One person's sale can be another person's headache

By Amanda Schwarze
Staff Writer

Maple Plain officials are considering whether to regulate garage sales in the city.

The city council July 23 asked city staff to draft an ordinance that would limit the number of garage sales residents can have each year, the number of days each sale could last and the number of signs allowed for each sale. After the ordinance is written, the council would have to review it and vote in favor of it before any regulations would be in place.

Maple Plain Administrative Intern Maggie McCallum researched eight cities in the state that have garage sale ordinances.

According to her research, the cities of Ramsey, Montrose, Minnetonka and Woodbury allow residents to have two garage sales per year while the city of Staples allows for three per year and the cities of Osseo, Circle Pines and Delano allow four sales each year. All of those cities except for Ramsey and Montrose limit each sale to a length of no more than three days. In Montrose, people are permitted up to four days for each sale and in Ramsey people are permitted up to five days per sale.

Out of the eight cities researched, only the city of Staples required people to register their garage sales. Mayor John Sweeney asked how the other cities could enforce the regulations such as the number of sales a resident has held in one year. McCallum said that she had the same question, but that none of the other ordinances made note as to how the cities enforce the matter.

City Councilor Dave Eisinger said that he would be in favor of a registration process, but that it would have to be free.

City Councilor Roger Hackbarth said that he was not in favor of regulating garage sales in the city.

"We have more important things to worry about," Hackbarth said.

He questioned who would be in charge of enforcing the ordinance and Eisinger said that the police would enforce it.

"They have better things to do," Hackbarth said.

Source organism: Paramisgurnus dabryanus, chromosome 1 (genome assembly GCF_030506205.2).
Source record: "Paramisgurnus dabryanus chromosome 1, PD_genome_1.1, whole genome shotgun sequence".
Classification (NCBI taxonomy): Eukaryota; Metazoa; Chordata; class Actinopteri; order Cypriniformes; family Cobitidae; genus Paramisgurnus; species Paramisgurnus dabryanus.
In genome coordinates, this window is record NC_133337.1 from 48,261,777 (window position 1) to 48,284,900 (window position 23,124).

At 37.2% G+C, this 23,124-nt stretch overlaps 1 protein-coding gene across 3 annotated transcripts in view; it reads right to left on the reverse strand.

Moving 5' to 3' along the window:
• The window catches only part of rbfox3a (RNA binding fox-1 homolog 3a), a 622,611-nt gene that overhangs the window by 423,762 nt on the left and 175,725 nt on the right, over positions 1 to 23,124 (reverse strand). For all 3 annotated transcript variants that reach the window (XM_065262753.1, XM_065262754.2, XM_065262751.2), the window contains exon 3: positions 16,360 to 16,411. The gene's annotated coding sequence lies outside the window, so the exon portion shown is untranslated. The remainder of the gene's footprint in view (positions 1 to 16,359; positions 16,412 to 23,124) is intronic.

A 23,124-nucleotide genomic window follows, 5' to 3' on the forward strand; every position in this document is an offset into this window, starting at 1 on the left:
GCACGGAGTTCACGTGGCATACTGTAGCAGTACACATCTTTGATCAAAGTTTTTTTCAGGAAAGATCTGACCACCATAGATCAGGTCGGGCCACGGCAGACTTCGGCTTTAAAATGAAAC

Hackbarth questioned if some members of the council might be interested in creating an ordinance because of issues with just one resident. If that was the case, he said, city officials should have a discussion with the resident rather than regulating all sales.

City Councilor Justin McCoy questioned if city officials would have any authority behind telling someone they were having too many sales without the ordinance. City Attorney Jeff Carson said they would not have power to limit the sales without an ordinance.

Sweeney said that he agreed with Hackbarth that he didn’t want to make a big deal out of the regulations. He said that the idea of creating an ordinance was brought up during a discussion the council had on limiting parking on certain city streets. Sweeney said he was most concerned with the parking issue and ensuring that emergency vehicles could access all city streets.

Hackbarth said that there was no question that the city had a problem with vehicles parking on the side of narrow streets. Garage sales, he said, were not the only reason why vehicles park on the street. He said that the same issues come up when people have graduation or pool parties at their homes. Solving the parking problem, Hackbarth said, would be best done by limiting parking to just one side of narrow city streets.

McCoy asked that city officials contact cities that have ordinances regulating garage sales but no registration requirement and ask them how they enforce the ordinance.

The council voted 3-1 to direct city staff to write an ordinance for further discussion at a future meeting. Hackbarth voted against the measure and City Councilor Jerry Young was absent from the meeting.